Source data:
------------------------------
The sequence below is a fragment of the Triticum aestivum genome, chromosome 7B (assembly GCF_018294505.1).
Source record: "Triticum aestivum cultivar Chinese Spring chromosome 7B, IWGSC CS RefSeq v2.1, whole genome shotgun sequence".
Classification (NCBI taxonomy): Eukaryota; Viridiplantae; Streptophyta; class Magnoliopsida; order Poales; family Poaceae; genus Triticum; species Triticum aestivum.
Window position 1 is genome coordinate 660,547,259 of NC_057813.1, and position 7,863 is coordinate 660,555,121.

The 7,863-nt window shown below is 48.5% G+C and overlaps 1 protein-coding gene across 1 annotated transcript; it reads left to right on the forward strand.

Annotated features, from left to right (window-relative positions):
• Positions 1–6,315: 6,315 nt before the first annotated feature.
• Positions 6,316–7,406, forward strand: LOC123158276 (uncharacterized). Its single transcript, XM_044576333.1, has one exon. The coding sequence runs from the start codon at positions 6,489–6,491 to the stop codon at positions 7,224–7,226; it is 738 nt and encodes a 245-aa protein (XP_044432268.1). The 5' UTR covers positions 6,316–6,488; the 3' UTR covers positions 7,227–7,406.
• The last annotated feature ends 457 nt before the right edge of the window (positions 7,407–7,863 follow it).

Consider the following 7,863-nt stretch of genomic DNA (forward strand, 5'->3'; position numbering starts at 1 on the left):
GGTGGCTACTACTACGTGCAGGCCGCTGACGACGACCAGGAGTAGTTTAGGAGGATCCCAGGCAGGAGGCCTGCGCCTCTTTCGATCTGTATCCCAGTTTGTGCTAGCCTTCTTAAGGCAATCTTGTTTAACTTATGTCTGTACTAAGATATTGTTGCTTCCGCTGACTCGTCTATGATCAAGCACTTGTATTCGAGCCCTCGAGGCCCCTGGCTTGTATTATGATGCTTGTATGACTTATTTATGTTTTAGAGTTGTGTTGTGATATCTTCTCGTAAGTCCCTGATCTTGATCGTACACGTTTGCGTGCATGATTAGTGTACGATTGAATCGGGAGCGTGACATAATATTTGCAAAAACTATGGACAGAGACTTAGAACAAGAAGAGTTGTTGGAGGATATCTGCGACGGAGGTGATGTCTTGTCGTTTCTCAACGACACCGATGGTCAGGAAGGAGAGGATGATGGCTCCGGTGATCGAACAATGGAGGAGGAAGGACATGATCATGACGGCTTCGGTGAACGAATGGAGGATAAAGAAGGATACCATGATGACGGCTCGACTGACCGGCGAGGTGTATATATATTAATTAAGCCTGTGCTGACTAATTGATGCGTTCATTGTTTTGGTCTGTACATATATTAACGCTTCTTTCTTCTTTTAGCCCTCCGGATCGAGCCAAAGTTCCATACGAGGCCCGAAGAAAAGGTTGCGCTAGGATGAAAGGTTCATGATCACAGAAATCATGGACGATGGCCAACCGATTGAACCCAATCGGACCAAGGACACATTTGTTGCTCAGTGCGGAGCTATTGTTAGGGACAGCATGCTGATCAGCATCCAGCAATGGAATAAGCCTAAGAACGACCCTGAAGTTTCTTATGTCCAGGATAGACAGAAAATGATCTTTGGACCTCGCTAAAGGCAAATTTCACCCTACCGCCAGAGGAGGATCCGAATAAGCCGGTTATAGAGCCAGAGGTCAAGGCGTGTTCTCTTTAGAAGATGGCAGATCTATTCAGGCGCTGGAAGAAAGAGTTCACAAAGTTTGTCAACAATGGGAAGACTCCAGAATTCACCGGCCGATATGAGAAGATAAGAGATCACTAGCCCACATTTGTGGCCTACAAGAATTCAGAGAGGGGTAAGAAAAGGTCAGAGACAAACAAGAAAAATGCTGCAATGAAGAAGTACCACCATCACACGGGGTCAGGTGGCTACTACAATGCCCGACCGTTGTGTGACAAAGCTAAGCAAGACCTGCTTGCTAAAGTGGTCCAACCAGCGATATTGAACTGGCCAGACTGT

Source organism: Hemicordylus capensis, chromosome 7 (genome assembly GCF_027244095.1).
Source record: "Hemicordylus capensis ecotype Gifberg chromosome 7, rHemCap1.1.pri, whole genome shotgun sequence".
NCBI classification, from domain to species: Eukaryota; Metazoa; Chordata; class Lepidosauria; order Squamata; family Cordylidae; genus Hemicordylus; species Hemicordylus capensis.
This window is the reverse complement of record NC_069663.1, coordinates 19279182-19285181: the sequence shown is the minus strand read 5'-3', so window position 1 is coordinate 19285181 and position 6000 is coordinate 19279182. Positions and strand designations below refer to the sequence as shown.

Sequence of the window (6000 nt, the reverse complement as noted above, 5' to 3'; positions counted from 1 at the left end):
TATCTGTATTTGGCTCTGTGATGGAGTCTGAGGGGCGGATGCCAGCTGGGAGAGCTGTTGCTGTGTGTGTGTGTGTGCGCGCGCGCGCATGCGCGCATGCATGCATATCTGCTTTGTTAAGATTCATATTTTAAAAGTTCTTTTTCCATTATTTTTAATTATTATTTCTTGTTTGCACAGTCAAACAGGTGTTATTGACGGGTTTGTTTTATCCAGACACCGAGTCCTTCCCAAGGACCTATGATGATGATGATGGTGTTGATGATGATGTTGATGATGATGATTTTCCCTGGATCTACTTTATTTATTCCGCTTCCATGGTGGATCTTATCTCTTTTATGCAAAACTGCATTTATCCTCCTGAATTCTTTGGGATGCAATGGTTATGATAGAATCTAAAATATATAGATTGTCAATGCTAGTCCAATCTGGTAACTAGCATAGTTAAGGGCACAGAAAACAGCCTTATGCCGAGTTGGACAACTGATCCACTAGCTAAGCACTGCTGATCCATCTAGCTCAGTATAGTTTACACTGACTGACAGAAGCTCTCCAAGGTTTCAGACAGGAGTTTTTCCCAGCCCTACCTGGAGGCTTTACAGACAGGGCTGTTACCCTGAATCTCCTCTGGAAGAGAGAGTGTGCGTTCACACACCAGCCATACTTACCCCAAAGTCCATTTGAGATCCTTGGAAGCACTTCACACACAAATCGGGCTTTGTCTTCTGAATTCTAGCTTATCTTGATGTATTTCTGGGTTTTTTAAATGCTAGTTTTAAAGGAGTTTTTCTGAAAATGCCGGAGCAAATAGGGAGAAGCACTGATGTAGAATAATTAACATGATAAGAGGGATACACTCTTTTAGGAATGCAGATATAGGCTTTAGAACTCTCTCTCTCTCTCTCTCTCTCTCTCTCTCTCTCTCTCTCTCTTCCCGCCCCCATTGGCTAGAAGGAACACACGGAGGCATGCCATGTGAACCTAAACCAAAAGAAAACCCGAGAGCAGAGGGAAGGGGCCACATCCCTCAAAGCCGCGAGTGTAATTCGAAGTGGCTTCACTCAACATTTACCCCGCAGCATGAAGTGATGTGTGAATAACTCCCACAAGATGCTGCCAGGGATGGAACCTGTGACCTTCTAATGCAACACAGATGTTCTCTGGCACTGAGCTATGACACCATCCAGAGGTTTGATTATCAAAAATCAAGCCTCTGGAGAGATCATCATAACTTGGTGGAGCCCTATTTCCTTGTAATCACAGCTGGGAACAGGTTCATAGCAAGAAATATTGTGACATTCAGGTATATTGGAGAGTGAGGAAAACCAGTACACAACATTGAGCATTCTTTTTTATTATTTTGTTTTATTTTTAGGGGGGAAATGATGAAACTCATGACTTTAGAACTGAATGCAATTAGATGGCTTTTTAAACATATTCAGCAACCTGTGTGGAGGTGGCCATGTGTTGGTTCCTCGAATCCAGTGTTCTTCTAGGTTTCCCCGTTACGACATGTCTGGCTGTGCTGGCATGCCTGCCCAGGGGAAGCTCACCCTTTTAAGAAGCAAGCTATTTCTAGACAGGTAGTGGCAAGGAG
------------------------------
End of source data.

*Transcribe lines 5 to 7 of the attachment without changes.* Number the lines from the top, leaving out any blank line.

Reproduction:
The 7,863-nt window shown below is 48.5% G+C and overlaps 1 protein-coding gene across 1 annotated transcript; it reads left to right on the forward strand.

Annotated features, from left to right (window-relative positions):
• Positions 1–6,315: 6,315 nt before the first annotated feature.